The aim of this study is to compare differentially sulfated hyaluronan (sHA) derivatives and chondroitin sulfate (CS) with respect to their ability to influence the formation of artificial extracellular matrices (aECMs) during in vitro-fibrillogenesis of collagen type I at high- and low-ionic strength. Analysis is performed using turbidity, biochemical assays, atomic force (AFM), and transmission electron microscopy (TEM). In general, high-sulfated glycosaminoglycans (GAGs) associate to a higher amount with collagen than the low-sulfated ones. The addition of GAGs prior to fibrillogenesis at low-ionic strength results in a dose-dependent decrease in fibril diameter. At high-ionic strength these effects are only obtained for the sHA derivatives but not for CS. Likewise, increasing concentrations and degree of GAG sulfation strongly affected the kinetics of fibrillogenesis. The impact of sulfation degree on F-actin location and fiber formation in SaOS-2 cells implies that adhesion-related intracellular signaling is influenced to a variable extent.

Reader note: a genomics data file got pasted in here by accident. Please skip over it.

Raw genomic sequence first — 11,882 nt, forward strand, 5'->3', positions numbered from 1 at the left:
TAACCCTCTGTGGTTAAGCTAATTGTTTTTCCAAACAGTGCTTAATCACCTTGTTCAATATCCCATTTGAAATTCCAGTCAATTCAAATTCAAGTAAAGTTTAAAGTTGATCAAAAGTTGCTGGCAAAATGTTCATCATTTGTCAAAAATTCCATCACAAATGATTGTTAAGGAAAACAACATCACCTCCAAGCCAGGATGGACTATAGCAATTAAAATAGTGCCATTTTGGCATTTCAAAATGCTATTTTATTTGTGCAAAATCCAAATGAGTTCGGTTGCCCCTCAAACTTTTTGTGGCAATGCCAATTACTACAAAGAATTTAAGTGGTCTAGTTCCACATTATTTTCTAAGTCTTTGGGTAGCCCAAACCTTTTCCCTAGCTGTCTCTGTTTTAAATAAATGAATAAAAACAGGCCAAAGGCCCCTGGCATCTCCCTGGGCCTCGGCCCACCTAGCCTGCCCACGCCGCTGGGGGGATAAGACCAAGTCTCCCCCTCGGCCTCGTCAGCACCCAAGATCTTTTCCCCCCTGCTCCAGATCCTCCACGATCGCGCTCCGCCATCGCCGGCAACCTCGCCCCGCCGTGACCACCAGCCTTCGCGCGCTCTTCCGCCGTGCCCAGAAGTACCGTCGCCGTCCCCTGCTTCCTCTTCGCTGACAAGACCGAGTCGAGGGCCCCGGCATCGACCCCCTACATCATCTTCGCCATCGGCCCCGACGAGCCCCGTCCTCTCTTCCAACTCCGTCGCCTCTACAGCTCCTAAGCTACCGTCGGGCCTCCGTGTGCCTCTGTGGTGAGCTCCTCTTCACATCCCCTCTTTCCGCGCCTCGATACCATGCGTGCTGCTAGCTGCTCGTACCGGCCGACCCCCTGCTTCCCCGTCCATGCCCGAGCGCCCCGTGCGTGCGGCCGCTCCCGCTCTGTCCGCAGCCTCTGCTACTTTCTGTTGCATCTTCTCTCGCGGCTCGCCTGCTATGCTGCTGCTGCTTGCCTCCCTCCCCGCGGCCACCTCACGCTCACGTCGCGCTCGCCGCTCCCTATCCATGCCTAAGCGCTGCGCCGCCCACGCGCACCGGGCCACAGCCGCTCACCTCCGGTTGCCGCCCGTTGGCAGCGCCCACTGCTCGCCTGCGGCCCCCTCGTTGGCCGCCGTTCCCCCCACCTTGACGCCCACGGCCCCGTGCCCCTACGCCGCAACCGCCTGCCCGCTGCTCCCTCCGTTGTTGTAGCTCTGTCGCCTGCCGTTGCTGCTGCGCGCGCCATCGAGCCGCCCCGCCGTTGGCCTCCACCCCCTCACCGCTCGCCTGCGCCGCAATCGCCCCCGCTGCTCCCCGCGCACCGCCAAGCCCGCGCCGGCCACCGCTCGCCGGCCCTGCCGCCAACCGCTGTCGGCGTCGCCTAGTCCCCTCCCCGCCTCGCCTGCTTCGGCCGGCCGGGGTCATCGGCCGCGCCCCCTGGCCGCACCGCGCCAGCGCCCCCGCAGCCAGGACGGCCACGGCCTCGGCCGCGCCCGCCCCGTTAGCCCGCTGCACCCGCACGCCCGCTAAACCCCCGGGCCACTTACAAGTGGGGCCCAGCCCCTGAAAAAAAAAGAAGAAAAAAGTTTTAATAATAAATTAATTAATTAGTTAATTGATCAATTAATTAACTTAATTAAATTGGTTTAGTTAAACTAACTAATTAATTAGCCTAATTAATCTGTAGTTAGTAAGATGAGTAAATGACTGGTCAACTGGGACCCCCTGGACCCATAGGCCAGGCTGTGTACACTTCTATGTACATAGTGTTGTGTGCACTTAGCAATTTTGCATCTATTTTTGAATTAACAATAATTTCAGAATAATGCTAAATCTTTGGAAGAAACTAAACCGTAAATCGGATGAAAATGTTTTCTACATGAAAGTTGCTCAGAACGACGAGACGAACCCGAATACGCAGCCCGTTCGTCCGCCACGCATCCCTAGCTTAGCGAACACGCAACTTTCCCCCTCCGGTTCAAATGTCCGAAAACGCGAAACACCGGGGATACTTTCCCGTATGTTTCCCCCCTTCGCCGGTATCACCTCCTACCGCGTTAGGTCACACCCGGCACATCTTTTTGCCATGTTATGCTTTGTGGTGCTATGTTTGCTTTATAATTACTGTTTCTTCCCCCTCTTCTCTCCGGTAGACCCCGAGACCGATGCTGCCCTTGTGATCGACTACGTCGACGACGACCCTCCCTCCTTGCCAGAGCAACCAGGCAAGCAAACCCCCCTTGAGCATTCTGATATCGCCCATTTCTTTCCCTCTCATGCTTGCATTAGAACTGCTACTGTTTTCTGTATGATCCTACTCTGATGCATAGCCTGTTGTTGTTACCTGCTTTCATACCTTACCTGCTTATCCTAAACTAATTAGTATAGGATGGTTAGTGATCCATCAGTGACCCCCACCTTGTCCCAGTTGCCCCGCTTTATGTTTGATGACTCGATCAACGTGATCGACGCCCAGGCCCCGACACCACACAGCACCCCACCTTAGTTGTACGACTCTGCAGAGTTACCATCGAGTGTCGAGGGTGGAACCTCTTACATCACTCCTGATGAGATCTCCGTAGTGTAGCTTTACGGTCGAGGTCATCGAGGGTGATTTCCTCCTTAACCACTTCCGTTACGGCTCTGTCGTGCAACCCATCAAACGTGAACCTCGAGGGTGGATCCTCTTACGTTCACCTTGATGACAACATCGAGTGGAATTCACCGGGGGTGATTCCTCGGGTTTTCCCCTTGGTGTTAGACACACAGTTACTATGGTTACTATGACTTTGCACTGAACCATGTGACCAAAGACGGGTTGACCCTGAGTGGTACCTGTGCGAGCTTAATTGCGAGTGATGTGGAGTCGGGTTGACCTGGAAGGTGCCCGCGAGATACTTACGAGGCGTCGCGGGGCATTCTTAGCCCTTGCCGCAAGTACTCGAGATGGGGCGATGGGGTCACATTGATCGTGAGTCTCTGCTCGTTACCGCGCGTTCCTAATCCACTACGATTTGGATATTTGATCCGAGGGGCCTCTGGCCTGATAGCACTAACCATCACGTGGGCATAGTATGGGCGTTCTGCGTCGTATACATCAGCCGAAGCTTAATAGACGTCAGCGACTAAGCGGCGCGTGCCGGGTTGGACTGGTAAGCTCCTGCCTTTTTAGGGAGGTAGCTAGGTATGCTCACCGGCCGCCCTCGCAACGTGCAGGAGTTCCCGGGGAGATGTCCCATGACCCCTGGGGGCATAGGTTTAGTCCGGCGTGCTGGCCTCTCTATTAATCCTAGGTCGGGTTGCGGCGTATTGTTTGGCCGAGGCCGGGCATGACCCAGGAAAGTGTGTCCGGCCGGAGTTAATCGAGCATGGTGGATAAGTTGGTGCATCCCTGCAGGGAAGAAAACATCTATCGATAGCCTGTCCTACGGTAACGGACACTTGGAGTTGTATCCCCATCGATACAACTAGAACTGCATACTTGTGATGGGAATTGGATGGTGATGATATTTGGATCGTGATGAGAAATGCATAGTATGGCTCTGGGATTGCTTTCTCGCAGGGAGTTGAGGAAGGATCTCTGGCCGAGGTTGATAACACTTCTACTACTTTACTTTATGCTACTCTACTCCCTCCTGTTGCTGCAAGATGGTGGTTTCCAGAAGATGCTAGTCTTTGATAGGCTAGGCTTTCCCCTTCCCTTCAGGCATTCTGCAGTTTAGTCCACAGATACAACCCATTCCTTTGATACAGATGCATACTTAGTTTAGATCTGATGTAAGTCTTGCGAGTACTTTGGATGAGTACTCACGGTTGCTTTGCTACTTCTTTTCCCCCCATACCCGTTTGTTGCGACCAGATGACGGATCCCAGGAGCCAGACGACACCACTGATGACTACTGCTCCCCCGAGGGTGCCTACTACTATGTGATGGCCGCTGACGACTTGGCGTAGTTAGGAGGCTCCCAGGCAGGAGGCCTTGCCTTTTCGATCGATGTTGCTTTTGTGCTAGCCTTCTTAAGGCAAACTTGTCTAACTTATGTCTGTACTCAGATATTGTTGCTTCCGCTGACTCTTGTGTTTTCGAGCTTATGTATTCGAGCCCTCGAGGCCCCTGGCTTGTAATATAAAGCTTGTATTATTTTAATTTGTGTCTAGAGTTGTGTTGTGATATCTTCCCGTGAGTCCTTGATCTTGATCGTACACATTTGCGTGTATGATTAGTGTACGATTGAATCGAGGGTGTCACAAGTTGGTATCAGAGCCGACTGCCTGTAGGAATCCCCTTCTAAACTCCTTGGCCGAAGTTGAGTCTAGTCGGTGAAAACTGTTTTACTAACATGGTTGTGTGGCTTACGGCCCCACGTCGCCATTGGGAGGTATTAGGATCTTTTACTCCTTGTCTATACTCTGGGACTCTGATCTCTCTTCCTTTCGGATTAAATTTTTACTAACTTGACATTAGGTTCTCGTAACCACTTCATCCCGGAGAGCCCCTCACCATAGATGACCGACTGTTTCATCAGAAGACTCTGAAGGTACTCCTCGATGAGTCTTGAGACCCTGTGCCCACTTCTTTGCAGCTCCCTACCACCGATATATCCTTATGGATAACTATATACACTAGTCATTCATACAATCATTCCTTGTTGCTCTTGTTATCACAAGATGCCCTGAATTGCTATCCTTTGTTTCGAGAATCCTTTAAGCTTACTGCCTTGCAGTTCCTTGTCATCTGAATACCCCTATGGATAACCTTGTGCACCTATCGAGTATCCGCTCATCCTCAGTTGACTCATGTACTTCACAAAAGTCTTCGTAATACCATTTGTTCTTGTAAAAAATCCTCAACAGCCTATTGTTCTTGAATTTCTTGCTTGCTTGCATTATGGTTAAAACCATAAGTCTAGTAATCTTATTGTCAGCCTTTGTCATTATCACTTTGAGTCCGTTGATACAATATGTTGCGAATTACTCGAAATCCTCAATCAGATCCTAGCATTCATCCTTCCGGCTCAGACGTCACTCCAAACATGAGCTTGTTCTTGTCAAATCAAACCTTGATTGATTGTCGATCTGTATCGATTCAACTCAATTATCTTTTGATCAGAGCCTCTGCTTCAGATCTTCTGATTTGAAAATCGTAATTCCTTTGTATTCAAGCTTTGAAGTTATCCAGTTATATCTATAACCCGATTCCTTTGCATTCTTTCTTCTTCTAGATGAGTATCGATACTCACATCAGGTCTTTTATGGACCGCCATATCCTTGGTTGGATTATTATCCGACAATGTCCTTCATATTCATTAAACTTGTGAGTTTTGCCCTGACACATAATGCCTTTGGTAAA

Keywords: atomic force microscopy (AFM); chondroitin sulfate; collagen fibrillogenesis; hyaluronan; matrix.
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